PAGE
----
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What to know about Falcons - Lions in Week 3

Atlanta’s hoping to run its record to 3-0 by getting by a ferocious Lions squad.

Atlanta Falcons vs Detroit Lions Photo by Amy Lemus/NurPhoto via Getty Images

If you’re not hotly anticipating the upcoming matchup between the Falcons and Lions, you’re not in the right frame of mind. These are two teams that, if all goes well, could be among the dominant forces in the NFC in the years to come, not to mention two teams run by old school football coaches who prize physicality. It’s going to be a really good game.

Let’s dive into the matchup ahead on Sunday with a look at where these teams different, what the matchup might look like, and how Detroit has changed since we last saw them in the regular season.

2023 rankings

Falcons - Lions Week 3 Rankings

Team Record Points For Yardage For Passing Yards Rushing Yards Points Against Yardage Against Passing Yards Against Rushing Yardage Against Turnovers Created Turnovers Surrendered
Team Record Points For Yardage For Passing Yards Rushing Yards Points Against Yardage Against Passing Yards Against Rushing Yardage Against Turnovers Created Turnovers Surrendered
Falcons 2-0 14 15 28 4 8 3 2 22 12 6
Lions 1-1 10 3 4 14 28 22 26 9 21 25

A very good offense led by a dangerously efficient passing attack, and a shakier defense undone by big plays through the air. That’s the story of this Lions team thus far, and it explains why they’ve been so tough to beat—it took Seattle until overtime to do it—and why they’ve come close to losing both of their games.

The Lions weren’t great at holding opposing passing attacks in check last year and they’re not great this year, though playing Patrick Mahomes and Geno Smith in back-to-back weeks will do that to you. What they are excellent at is slinging it, and they’re solid enough to at holding opposing ground games in check. The pass rush is capable of big things, as well, and their own ground game has yet to stir but has considerable talent with David Montgomery (when he’s healthy) and Jahmyr Gibbs.

Atlanta is sort of the polar opposite. Their pass defense has been excellent despite a compelling pass rush, while the run defense has been a little bit of a liability through much of the young year. They run exceptionally well but the passing game, for all its talent, has not really sprung to life just yet.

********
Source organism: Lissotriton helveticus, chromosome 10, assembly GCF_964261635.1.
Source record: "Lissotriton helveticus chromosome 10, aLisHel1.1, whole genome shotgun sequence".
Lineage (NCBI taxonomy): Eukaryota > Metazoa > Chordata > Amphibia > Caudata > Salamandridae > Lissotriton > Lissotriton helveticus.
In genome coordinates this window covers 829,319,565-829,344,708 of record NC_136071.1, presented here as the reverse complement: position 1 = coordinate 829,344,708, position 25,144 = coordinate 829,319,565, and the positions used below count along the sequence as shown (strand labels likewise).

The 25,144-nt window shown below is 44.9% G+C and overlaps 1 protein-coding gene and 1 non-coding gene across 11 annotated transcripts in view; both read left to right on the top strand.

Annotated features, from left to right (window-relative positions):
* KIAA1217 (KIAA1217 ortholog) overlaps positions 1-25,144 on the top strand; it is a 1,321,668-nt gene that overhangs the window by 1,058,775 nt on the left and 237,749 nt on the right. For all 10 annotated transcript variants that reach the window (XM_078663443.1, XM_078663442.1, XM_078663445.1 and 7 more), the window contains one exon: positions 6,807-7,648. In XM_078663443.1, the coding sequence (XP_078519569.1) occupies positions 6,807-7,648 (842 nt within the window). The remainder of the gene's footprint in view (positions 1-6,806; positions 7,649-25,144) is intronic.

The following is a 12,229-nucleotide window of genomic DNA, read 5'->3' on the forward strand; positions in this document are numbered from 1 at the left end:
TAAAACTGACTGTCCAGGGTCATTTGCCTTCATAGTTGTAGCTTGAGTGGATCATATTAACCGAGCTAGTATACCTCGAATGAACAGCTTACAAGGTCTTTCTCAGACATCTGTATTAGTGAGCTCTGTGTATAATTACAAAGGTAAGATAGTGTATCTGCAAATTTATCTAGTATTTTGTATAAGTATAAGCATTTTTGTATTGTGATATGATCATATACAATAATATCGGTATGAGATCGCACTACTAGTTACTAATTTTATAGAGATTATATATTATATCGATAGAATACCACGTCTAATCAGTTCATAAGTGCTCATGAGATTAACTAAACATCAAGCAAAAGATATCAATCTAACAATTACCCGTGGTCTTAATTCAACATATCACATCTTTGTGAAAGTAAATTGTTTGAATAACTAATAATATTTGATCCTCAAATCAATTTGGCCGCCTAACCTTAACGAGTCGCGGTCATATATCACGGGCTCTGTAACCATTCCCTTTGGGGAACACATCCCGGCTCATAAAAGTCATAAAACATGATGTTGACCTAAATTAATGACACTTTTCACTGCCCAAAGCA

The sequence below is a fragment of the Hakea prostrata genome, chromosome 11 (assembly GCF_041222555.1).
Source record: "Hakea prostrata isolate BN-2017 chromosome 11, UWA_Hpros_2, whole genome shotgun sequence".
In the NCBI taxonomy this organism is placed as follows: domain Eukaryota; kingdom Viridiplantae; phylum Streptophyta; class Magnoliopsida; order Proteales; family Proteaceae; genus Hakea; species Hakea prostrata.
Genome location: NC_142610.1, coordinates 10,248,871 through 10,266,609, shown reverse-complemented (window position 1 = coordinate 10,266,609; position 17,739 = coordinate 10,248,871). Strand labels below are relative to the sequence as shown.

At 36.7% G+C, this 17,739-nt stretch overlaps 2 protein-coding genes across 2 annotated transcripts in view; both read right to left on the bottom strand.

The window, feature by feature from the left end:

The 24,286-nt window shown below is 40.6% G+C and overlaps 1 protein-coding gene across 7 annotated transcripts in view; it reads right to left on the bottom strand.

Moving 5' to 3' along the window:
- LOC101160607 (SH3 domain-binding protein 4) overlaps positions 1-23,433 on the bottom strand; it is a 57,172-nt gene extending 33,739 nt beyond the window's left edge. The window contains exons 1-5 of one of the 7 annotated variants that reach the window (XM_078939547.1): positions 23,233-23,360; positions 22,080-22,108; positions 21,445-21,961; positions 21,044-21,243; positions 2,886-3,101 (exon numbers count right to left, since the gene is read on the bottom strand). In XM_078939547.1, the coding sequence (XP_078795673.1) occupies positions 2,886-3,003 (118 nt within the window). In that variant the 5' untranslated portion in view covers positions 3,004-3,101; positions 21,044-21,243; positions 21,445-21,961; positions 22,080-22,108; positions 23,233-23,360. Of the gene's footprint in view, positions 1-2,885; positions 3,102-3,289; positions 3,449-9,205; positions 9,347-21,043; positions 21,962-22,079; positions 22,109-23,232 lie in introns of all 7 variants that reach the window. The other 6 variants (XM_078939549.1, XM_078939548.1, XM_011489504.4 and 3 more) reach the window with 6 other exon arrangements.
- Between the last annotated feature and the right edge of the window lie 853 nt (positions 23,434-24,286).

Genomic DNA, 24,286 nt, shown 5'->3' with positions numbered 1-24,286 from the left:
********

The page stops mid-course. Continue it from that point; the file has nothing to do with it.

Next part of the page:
The two teams will pose interesting challenges for one another given their respective strengths and weaknesses, in other words.

How the Lions have changed

With draft capital to spare, Detroit has elected to transform the team via a youth movement. The early returns are mixed, but this is a good team that got better over the long haul in April.

Their first pick was one of the draft’s biggest surprise, as the team added dynamic back Jahmyr Gibbs with the 12th overall pick in the hopes of giving Detroit the kind of electric playmaker the Falcons grabbed at 8th overall with Bijan Robinson. They turned their second first round pick into linebacker Jack Campbell, a plus run defender who the team hopes will develop into an all-around playmaker. In the second round, they grabbed Falcoholic favorite Brian Branch as a playmaking defensive back and top tight end Sam LaPorta as a receiving threat, and both of those players are off to terrific starts in 2023. The rest of their picks—quarterback Hendon Hooker, who is still recovering from a major injury, defensive tackle Brodric Martin, and a pair of late round picks—are upside dice rolls. It’s rare that a team gets a crack at four players with as much upside as Gibbs, Campbell, LaPorta, and Branch in their first four picks, and that class could be transformative for Detroit.

Beyond the draft, the Lions overhauled a secondary that was a disaster in 2023, shipping Jeff Okudah to Atlanta (and Mike Hughes, though not directly) and signing Cam Sutton at cornerback and Chauncey Gardner-Johnson in addition to Branch. Otherwise, their free agency period was aimed at shoring up needs and providing depth, both of which were necessary.